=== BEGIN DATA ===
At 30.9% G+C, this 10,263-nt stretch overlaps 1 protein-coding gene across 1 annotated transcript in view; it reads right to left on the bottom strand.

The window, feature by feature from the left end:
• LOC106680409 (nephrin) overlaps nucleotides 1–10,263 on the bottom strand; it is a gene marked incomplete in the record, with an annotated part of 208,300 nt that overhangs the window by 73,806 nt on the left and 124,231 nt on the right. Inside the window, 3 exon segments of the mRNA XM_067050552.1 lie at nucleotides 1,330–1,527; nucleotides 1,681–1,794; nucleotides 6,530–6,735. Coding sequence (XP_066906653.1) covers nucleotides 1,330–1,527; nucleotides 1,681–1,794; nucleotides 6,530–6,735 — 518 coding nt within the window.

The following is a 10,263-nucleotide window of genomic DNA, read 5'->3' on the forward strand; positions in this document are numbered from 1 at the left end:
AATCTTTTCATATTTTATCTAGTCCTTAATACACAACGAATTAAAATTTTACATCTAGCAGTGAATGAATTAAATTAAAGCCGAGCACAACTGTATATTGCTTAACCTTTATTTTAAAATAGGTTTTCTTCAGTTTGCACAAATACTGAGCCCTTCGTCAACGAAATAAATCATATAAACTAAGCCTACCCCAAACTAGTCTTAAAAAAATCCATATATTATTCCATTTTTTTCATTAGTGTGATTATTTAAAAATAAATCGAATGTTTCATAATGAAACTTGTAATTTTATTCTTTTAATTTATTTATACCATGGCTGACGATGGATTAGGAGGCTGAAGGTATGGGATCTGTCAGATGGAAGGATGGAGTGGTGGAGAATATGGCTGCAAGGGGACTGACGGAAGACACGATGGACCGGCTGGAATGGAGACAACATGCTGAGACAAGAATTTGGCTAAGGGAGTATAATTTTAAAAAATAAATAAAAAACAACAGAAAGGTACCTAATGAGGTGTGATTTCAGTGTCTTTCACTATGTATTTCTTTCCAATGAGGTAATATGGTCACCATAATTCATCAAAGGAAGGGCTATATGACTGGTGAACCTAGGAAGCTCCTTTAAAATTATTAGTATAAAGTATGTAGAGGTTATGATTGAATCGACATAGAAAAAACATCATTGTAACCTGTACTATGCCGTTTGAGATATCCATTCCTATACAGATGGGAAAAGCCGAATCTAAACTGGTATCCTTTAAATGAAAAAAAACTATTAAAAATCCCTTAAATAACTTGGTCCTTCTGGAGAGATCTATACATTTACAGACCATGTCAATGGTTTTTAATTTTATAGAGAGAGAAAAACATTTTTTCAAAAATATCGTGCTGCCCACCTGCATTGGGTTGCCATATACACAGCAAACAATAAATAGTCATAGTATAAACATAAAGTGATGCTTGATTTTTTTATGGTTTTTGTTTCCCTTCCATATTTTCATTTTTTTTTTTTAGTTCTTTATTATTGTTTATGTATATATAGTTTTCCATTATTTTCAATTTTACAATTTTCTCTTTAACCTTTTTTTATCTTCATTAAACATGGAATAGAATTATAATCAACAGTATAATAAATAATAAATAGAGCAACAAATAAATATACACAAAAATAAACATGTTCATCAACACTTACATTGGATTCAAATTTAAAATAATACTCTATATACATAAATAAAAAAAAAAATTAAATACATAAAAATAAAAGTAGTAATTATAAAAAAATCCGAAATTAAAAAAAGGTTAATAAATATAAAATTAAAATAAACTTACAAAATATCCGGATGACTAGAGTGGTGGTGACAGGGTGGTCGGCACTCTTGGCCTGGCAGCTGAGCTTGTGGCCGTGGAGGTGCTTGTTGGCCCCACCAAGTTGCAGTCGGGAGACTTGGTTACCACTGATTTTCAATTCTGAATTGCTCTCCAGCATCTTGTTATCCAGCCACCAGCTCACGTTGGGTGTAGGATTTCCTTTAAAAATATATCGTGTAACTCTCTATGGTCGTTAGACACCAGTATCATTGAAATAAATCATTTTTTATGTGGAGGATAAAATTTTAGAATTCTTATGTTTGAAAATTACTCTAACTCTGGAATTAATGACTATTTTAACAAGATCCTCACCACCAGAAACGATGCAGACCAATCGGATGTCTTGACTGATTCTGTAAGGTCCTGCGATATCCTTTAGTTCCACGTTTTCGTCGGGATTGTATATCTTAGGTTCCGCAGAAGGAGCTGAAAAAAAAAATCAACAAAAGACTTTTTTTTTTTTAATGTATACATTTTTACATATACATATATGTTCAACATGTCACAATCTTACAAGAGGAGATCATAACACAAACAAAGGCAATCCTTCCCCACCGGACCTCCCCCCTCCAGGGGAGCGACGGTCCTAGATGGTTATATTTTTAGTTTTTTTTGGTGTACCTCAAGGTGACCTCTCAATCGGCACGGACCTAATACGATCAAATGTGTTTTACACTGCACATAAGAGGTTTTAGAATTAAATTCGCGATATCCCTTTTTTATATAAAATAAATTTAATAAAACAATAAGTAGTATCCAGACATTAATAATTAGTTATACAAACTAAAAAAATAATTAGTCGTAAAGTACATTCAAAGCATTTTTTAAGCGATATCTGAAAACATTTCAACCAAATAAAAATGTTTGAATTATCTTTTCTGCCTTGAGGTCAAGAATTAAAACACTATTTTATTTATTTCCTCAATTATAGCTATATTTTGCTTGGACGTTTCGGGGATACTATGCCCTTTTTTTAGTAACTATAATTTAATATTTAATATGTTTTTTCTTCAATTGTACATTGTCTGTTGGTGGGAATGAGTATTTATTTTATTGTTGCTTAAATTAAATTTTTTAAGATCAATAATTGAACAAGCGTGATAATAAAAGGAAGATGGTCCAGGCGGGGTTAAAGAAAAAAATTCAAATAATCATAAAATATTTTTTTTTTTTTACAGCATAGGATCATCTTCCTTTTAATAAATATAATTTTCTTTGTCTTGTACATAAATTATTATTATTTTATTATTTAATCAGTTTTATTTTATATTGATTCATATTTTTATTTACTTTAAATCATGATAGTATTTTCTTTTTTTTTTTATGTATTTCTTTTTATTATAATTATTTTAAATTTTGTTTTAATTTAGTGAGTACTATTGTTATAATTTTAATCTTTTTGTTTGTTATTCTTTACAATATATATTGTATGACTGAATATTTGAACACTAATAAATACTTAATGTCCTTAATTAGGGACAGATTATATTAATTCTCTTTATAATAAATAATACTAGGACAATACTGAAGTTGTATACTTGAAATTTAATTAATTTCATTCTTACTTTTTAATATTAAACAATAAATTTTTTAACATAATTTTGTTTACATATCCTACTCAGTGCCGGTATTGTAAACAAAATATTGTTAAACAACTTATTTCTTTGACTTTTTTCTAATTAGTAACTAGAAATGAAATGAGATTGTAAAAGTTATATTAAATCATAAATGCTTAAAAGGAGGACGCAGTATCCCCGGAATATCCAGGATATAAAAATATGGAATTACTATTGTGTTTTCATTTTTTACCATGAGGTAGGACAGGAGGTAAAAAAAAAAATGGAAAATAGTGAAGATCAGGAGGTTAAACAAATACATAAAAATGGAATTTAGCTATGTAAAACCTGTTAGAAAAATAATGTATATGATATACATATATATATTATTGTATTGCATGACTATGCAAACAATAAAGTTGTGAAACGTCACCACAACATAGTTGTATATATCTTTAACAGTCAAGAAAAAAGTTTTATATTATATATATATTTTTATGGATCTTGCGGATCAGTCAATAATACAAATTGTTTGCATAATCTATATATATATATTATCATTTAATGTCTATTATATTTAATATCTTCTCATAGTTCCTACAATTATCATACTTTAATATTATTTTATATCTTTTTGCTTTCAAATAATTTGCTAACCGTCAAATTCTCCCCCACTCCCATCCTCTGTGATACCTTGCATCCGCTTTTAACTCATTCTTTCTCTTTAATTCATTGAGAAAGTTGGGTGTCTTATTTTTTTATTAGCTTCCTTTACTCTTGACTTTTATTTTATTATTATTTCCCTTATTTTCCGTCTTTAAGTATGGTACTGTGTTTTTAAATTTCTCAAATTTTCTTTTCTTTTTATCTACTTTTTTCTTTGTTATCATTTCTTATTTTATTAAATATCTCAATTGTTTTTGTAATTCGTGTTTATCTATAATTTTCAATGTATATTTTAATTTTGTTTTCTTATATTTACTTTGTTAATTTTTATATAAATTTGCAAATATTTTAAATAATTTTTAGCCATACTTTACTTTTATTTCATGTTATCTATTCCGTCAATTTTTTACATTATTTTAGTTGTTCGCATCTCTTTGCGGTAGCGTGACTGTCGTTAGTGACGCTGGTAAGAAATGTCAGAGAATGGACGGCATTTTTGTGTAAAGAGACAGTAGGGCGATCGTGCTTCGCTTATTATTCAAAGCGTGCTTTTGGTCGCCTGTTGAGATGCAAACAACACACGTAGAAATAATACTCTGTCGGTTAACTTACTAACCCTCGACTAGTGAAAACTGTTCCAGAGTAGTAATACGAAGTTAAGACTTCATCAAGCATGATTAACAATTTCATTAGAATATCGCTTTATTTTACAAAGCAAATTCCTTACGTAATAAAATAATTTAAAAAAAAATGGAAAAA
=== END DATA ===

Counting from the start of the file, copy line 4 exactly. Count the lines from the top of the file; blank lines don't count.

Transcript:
The following is a 10,263-nucleotide window of genomic DNA, read 5'->3' on the forward strand; positions in this document are numbered from 1 at the left end: